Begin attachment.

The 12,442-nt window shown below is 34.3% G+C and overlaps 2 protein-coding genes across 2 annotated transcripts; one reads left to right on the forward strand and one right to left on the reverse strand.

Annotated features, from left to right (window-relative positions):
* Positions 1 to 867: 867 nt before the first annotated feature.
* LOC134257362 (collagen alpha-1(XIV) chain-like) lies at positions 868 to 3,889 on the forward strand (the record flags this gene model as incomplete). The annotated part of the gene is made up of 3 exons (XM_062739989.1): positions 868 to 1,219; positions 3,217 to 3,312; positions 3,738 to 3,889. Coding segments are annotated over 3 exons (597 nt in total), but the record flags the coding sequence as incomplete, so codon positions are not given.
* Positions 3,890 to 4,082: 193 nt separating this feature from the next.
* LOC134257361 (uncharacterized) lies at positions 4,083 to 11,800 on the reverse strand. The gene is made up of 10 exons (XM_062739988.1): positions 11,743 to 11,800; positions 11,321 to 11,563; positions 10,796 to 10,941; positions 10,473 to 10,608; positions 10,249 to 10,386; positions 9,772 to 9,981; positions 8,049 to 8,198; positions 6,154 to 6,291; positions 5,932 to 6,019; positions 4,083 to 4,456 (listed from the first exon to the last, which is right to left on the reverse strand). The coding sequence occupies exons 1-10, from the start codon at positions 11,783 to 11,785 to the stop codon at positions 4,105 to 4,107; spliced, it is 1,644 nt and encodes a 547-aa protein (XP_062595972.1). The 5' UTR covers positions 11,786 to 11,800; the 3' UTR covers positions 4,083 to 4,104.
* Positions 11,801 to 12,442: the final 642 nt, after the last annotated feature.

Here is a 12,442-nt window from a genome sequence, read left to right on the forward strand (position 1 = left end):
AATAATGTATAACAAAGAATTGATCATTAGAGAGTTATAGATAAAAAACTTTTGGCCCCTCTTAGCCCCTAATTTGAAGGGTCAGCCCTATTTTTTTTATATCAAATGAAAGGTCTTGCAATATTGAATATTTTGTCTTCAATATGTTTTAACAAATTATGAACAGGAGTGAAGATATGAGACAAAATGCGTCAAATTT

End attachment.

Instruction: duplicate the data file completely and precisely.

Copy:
The 12,442-nt window shown below is 34.3% G+C and overlaps 2 protein-coding genes across 2 annotated transcripts; one reads left to right on the forward strand and one right to left on the reverse strand.

Annotated features, from left to right (window-relative positions):
* Positions 1 to 867: 867 nt before the first annotated feature.
* LOC134257362 (collagen alpha-1(XIV) chain-like) lies at positions 868 to 3,889 on the forward strand (the record flags this gene model as incomplete). The annotated part of the gene is made up of 3 exons (XM_062739989.1): positions 868 to 1,219; positions 3,217 to 3,312; positions 3,738 to 3,889. Coding segments are annotated over 3 exons (597 nt in total), but the record flags the coding sequence as incomplete, so codon positions are not given.
* Positions 3,890 to 4,082: 193 nt separating this feature from the next.
* LOC134257361 (uncharacterized) lies at positions 4,083 to 11,800 on the reverse strand. The gene is made up of 10 exons (XM_062739988.1): positions 11,743 to 11,800; positions 11,321 to 11,563; positions 10,796 to 10,941; positions 10,473 to 10,608; positions 10,249 to 10,386; positions 9,772 to 9,981; positions 8,049 to 8,198; positions 6,154 to 6,291; positions 5,932 to 6,019; positions 4,083 to 4,456 (listed from the first exon to the last, which is right to left on the reverse strand). The coding sequence occupies exons 1-10, from the start codon at positions 11,783 to 11,785 to the stop codon at positions 4,105 to 4,107; spliced, it is 1,644 nt and encodes a 547-aa protein (XP_062595972.1). The 5' UTR covers positions 11,786 to 11,800; the 3' UTR covers positions 4,083 to 4,104.
* Positions 11,801 to 12,442: the final 642 nt, after the last annotated feature.

Here is a 12,442-nt window from a genome sequence, read left to right on the forward strand (position 1 = left end):
AATAATGTATAACAAAGAATTGATCATTAGAGAGTTATAGATAAAAAACTTTTGGCCCCTCTTAGCCCCTAATTTGAAGGGTCAGCCCTATTTTTTTTATATCAAATGAAAGGTCTTGCAATATTGAATATTTTGTCTTCAATATGTTTTAACAAATTATGAACAGGAGTGAAGATATGAGACAAAATGCGTCAAATTT